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Towards A Light-Weight Tool for Locating Unintentional Object Retention in Java Programs PowerPoint Presentation
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Towards A Light-Weight Tool for Locating Unintentional Object Retention in Java Programs

Towards A Light-Weight Tool for Locating Unintentional Object Retention in Java Programs

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Towards A Light-Weight Tool for Locating Unintentional Object Retention in Java Programs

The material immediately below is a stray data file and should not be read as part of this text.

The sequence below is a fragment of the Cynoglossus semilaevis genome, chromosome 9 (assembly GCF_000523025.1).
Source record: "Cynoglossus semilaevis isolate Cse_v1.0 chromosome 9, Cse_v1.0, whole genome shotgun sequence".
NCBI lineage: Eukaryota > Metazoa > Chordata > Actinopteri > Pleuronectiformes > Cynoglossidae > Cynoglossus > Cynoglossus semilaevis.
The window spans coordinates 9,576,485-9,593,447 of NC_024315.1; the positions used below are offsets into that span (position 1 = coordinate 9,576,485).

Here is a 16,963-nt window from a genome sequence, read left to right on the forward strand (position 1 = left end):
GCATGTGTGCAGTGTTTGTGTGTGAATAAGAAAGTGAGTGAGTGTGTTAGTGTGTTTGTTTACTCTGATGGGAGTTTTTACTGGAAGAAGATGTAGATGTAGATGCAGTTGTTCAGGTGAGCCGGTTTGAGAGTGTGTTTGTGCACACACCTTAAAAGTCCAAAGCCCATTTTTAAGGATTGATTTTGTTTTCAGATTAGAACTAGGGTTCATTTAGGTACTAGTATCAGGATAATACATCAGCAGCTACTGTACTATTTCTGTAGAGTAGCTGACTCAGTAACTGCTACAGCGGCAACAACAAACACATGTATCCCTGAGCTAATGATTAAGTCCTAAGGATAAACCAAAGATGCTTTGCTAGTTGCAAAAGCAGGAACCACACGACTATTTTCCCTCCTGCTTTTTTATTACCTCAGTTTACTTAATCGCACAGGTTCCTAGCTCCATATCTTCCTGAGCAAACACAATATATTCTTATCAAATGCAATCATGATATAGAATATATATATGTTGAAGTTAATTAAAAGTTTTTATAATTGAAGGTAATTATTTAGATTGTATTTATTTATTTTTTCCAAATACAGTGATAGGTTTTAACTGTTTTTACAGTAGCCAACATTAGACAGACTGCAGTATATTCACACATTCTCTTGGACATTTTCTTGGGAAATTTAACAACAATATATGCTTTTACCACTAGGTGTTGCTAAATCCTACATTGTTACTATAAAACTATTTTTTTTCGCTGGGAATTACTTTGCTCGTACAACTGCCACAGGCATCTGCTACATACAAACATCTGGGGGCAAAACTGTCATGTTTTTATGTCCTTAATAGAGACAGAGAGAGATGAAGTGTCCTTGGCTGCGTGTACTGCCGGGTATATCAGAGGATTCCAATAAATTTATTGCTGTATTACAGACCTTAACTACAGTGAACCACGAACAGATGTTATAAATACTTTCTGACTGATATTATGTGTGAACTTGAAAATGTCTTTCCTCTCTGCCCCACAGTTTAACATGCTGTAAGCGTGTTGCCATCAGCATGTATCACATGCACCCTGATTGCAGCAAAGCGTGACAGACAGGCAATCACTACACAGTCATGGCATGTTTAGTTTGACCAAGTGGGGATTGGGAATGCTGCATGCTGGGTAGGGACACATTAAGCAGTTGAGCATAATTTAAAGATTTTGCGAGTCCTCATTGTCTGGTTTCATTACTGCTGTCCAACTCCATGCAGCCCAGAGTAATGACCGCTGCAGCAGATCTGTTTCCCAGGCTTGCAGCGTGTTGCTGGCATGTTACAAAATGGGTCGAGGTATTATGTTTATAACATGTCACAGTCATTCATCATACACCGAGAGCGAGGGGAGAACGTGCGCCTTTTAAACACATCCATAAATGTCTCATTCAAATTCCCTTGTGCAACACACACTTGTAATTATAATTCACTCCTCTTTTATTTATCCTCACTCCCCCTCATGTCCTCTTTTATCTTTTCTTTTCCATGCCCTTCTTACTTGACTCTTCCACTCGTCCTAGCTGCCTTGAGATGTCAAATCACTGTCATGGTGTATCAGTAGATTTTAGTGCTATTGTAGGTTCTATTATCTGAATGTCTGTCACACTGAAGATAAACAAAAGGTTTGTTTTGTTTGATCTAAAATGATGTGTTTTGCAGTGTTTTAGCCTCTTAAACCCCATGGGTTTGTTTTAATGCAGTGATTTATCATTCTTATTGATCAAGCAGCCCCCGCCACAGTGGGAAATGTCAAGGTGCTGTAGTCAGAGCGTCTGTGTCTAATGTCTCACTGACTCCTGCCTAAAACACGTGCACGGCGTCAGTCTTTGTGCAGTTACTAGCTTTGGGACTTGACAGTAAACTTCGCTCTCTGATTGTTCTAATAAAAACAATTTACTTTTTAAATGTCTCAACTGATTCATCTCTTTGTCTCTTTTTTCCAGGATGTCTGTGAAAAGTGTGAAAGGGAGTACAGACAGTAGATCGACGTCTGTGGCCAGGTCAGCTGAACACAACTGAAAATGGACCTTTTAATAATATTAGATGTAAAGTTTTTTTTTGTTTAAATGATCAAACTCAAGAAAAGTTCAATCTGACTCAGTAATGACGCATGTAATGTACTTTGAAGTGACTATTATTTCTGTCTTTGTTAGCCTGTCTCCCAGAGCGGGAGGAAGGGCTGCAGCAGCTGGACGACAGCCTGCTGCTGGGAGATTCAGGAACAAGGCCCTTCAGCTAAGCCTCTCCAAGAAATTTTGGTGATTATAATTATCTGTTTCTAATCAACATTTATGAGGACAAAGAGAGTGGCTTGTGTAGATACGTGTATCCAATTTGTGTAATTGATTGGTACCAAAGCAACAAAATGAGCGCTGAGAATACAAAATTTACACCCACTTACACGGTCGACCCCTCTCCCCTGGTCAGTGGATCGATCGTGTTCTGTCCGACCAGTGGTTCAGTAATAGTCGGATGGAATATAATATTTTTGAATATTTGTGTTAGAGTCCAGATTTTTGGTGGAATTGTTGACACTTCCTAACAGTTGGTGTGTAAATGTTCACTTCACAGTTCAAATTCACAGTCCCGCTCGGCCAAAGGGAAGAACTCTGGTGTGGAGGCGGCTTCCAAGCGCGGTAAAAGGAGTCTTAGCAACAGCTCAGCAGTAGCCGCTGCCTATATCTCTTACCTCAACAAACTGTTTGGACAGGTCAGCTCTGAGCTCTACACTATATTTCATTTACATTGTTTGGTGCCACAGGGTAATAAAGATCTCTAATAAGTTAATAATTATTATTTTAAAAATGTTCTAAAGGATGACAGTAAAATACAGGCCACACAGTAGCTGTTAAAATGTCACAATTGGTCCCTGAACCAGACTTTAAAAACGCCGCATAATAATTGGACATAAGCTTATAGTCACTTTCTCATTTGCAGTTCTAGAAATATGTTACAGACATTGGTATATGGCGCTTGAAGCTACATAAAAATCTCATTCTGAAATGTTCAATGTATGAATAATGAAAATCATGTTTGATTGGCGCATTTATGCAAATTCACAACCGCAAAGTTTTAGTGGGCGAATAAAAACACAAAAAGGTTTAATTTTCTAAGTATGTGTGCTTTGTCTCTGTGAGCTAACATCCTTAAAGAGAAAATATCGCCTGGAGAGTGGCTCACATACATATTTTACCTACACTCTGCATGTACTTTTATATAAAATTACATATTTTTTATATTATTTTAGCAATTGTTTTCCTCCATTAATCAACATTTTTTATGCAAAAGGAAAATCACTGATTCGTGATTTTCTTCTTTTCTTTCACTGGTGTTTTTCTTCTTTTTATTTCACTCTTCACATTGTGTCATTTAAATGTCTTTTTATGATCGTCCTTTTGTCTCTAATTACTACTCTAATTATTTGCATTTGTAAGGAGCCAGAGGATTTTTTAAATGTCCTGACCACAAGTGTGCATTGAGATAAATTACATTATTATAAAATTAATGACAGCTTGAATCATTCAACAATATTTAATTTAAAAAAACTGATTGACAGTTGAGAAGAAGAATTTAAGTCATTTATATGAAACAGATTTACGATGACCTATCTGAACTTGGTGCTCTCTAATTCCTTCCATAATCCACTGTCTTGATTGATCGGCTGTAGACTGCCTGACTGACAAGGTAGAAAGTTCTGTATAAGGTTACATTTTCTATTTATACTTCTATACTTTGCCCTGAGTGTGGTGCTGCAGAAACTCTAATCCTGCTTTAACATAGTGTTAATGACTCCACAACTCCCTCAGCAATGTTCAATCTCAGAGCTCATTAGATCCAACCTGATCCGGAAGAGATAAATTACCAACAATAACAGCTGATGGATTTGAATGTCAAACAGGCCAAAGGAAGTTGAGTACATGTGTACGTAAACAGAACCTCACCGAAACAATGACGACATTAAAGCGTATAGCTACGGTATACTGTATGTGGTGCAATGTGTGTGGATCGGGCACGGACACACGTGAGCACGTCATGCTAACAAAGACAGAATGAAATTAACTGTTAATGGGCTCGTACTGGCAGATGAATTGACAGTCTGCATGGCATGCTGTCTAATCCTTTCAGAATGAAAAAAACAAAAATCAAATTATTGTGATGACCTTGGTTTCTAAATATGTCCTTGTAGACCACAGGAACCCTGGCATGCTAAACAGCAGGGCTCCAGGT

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  1. Motivation Objectives Code Weaving in AspectJ • Build a light-weight tool for • Identifying the suspected classes of loitering objects, and further. • locating unintended object references in the source code. • Even with automatic garbage collector, memory leaks do occur in Java programs in the form of loitering objects. • Such loitering objects can be hard to locate and fix in a complex Java program. • Current tools for diagnosing Java memory leaks address this problem mostly by digging information buried in JVM heap. This approach is weak at • assisting programmer to establish strong hypothesis about loitering objects. • providing effective clues to where in the source code these loitering objects are retained. Key Ideas Tool Components • Object life monitoring aspect • calculates D/C ratio • Reference logging aspect • tracks unintended references • Reference pattern analysis tool • extracts suspicious reference patterns The object Destruction/Creation ratio of a class is a good indicator for identifying loitering objects. A log of reference assignments that keeps track of all the references linking to the suspected objects will enable us to locate where those unintentional references are set. AspectJ’s code weaving facility provides a good basis for building a light-weight tool for the tasks above. A Flawed Implementation of Queue with Loitering Objects Execution Flow head public class TestQueue {publicstaticvoid main(String[] args) { Queue myQueue = new Queue(); for (int i=1; i<=100; i++) myQueue.enqueue(new Integer(i)); for (int i=1; i<=90; i++) System.out.println(myQueue.dequeue()); } } public class Queue { ... public Object dequeue() { QueueNode tmp = head; head = tmp.getNextNode(); tmp.setNextNode(null); return tmp.getContainedObject(); } } Test Program QN1 ---------------- QN prev QN next Object elem QN2 ---------------- QN prev QN next Object elem QN3 ---------------- QN prev QN next Object elem Major Steps ...... What is a Memory Leak in Java To locate unintended object references: • Weave in the object life monitoring aspect into the target application. Run the application for a period of time in order to calculate the D/C ratio value for selected application classes. • Identify some the suspected classes based on the D/C statistics, and then weave in the reference logging aspect on objects of those chosen classes. • Likewise, run the application for a period of time to log all references linking to the objects of suspected classes. • Analyze the reference log and extract reference patterns that look suspicious. • Use the reference patterns and precise source code location information to locate the code causing unintended references. object A object B object C myQueue = new Queue();…myQueue.enqueue(..);myQueue.enqueue(..);… head QN1 ---------------- QN prev QN next Object elem QN2 ---------------- QN prev QN next Object elem QN3 ---------------- QN prev QN next Object elem ...... object A object B object C myObj = myQueue.dequeue(); missing code:head.setPreviousNode(null); myObj head QN1 ---------------- QN prev QN next Object elem QN2 ---------------- QN prev QN next Object elem QN3 ---------------- QN prev QN next Object elem ...... Live Object Loitering Object object A object B object C myObj = myQueue.dequeue(); Object field Intended Ref. myObj Unintended Ref. class : testCases.QueueNode reference count : 110 class statistics : testCases.Queue : 2 testCases.QueueNode : 108 field statistics : QueueNode testCases.QueueNode.next : 9 QueueNode testCases.QueueNode.prev : 99 QueueNode testCases.Queue.headNode : 1 QueueNode testCases.Queue.tailNode : 1 location statistics : Queue.java:22 : 1 Queue.java:46 : 1 QueueNode.java:42 : 9 QueueNode.java:16 : 99 Reference Statistics from the Log testCases.Queue : 0/1 = 0.0% testCases.QueueNode : 0/100 = 0.0% Destruction/Creation Ratio crosscutting concern class class Reference Pattern Extraction suspected class Reference Count:: 99Field: prevLocation: QueueNode.java, line 16 Reference Count:: 1Field: headNodeLocation: Queue.java, line 22 Work Ahead testCases.QueueNode • Investigate enhancements to the scope of AspectJ’s join points. • AspectJ does not pick out join points of array-element access. • Develop a visual interface for the reference analysis tool. testCases.Queue where (pointcut) weaving do what (advice) Reference Count:: 9Field: nextLocation: QueueNode.java, line 42 aspect Reference Count:: 1Field: tailNodeLocation: Queue.java, line 46 Towards A Light-Weight Tool for Locating Unintentional Object Retention in Java Programs Chin-Hung ChienFoxconn Electronics Inc.richard.chien@foxconn.com Kung Chen and Ju-Bing ChenDept. of Computer ScienceNational Chengchi Universitychenk@cs.nccu.edu.twg9405@cs.nccu.edu.tw Unreachable garbage Reachable but not Live loitering objects Reachable and Live Root Set